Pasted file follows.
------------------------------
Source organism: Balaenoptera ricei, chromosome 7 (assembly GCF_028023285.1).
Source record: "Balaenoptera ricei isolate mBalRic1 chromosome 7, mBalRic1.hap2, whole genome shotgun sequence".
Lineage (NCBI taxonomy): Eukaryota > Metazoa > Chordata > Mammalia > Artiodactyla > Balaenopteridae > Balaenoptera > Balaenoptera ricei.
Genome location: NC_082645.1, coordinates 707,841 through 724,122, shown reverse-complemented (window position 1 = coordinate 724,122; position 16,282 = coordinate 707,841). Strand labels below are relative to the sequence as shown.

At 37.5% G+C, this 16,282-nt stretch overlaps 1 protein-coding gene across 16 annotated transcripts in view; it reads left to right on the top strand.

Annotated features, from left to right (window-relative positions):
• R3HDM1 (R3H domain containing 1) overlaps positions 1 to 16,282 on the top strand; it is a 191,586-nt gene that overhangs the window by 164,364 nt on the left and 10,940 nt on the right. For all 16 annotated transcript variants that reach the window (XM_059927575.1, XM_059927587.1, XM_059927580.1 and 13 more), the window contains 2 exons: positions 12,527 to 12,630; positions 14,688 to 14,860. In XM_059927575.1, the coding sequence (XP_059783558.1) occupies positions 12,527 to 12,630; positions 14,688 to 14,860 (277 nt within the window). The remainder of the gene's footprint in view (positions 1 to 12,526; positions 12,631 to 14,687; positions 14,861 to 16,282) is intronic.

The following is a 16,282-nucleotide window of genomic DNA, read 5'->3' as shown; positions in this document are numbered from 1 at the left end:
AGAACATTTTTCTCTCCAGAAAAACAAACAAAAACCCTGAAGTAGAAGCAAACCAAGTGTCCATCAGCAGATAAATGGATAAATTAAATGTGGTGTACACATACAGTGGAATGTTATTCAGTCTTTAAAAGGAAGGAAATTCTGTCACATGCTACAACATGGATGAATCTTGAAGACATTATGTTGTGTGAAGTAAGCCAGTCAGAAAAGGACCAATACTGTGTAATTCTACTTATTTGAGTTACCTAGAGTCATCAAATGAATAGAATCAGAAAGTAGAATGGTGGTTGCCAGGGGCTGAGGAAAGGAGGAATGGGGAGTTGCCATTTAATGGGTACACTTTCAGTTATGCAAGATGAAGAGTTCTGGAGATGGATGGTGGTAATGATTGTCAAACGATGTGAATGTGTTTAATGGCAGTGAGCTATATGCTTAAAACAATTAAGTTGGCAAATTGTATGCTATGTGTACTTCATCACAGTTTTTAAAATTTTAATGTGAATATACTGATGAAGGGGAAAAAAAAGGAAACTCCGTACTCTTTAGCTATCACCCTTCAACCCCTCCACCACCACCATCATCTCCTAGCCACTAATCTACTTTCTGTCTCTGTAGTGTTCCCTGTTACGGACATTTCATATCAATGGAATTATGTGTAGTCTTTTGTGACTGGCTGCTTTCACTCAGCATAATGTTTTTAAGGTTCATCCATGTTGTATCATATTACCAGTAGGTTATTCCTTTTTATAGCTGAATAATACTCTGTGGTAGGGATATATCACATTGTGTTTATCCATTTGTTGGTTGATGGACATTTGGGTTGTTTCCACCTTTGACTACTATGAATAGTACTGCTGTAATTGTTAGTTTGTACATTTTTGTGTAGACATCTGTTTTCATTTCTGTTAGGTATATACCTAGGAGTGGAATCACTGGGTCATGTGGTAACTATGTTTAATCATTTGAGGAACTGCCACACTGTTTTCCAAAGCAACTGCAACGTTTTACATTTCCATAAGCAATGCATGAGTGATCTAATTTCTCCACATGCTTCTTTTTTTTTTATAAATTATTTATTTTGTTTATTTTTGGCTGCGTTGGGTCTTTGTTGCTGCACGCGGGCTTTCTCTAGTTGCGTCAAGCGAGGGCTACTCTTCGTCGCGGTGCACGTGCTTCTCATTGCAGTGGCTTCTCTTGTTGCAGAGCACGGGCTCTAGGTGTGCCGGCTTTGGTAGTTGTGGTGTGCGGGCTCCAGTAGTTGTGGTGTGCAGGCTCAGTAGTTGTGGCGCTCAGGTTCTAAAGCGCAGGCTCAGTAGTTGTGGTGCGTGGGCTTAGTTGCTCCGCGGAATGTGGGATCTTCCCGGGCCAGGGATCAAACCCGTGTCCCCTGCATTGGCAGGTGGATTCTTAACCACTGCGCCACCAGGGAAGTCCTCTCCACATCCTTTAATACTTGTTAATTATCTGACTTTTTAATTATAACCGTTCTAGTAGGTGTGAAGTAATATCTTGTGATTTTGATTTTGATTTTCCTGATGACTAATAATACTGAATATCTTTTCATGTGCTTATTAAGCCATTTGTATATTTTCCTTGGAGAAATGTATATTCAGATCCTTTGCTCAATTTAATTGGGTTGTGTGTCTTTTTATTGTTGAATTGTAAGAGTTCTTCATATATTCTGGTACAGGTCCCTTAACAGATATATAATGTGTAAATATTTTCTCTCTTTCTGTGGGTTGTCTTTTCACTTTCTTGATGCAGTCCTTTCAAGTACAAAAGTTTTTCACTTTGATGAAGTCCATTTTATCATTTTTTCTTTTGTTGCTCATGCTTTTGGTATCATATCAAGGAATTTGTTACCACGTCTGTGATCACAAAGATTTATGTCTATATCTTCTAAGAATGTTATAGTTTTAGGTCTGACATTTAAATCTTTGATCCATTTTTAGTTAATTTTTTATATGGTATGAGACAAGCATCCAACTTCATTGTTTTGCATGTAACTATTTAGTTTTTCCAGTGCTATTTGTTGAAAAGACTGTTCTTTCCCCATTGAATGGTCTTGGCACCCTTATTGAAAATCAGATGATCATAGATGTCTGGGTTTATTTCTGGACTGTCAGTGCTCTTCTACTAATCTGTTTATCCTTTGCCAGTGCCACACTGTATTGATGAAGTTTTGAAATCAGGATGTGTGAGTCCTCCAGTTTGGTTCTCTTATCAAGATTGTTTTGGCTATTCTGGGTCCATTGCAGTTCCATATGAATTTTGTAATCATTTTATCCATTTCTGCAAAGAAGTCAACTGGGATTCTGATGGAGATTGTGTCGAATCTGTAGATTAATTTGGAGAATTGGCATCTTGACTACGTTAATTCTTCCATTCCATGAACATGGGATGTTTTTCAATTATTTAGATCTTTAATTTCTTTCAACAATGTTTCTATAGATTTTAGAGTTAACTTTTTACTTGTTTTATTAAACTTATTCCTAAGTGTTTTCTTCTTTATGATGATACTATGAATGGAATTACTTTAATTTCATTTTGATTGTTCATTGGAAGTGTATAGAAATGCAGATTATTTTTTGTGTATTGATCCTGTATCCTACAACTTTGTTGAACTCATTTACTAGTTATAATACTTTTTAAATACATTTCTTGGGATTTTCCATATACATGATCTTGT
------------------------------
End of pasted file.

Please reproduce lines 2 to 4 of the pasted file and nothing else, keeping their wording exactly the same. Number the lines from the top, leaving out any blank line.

Source record: "Balaenoptera ricei isolate mBalRic1 chromosome 7, mBalRic1.hap2, whole genome shotgun sequence".
Lineage (NCBI taxonomy): Eukaryota > Metazoa > Chordata > Mammalia > Artiodactyla > Balaenopteridae > Balaenoptera > Balaenoptera ricei.
Genome location: NC_082645.1, coordinates 707,841 through 724,122, shown reverse-complemented (window position 1 = coordinate 724,122; position 16,282 = coordinate 707,841). Strand labels below are relative to the sequence as shown.